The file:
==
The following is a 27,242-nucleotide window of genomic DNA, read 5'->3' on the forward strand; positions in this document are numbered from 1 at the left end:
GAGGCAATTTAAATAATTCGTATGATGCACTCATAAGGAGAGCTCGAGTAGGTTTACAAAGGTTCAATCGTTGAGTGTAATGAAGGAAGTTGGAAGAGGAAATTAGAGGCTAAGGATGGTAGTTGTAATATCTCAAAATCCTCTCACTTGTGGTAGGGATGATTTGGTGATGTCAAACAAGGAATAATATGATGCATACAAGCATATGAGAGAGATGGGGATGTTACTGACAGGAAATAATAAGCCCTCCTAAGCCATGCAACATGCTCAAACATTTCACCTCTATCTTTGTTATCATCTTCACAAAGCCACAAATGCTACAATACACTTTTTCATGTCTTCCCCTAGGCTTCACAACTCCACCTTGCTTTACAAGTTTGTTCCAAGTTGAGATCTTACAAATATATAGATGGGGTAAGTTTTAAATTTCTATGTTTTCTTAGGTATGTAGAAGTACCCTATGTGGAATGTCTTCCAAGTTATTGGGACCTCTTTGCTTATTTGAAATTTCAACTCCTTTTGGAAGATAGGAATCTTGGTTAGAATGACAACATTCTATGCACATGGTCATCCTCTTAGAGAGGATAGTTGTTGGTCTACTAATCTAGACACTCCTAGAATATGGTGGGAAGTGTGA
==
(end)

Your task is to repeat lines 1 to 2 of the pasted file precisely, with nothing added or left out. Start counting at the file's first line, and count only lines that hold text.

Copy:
The following is a 27,242-nucleotide window of genomic DNA, read 5'->3' on the forward strand; positions in this document are numbered from 1 at the left end:
GAGGCAATTTAAATAATTCGTATGATGCACTCATAAGGAGAGCTCGAGTAGGTTTACAAAGGTTCAATCGTTGAGTGTAATGAAGGAAGTTGGAAGAGGAAATTAGAGGCTAAGGATGGTAGTTGTAATATCTCAAAATCCTCTCACTTGTGGTAGGGATGATTTGGTGATGTCAAACAAGGAATAATATGATGCATACAAGCATATGAGAGAGATGGGGATGTTACTGACAGGAAATAATAAGCCCTCCTAAGCCATGCAACATGCTCAAACATTTCACCTCTATCTTTGTTATCATCTTCACAAAGCCACAAATGCTACAATACACTTTTTCATGTCTTCCCCTAGGCTTCACAACTCCACCTTGCTTTACAAGTTTGTTCCAAGTTGAGATCTTACAAATATATAGATGGGGTAAGTTTTAAATTTCTATGTTTTCTTAGGTATGTAGAAGTACCCTATGTGGAATGTCTTCCAAGTTATTGGGACCTCTTTGCTTATTTGAAATTTCAACTCCTTTTGGAAGATAGGAATCTTGGTTAGAATGACAACATTCTATGCACATGGTCATCCTCTTAGAGAGGATAGTTGTTGGTCTACTAATCTAGACACTCCTAGAATATGGTGGGAAGTGTGA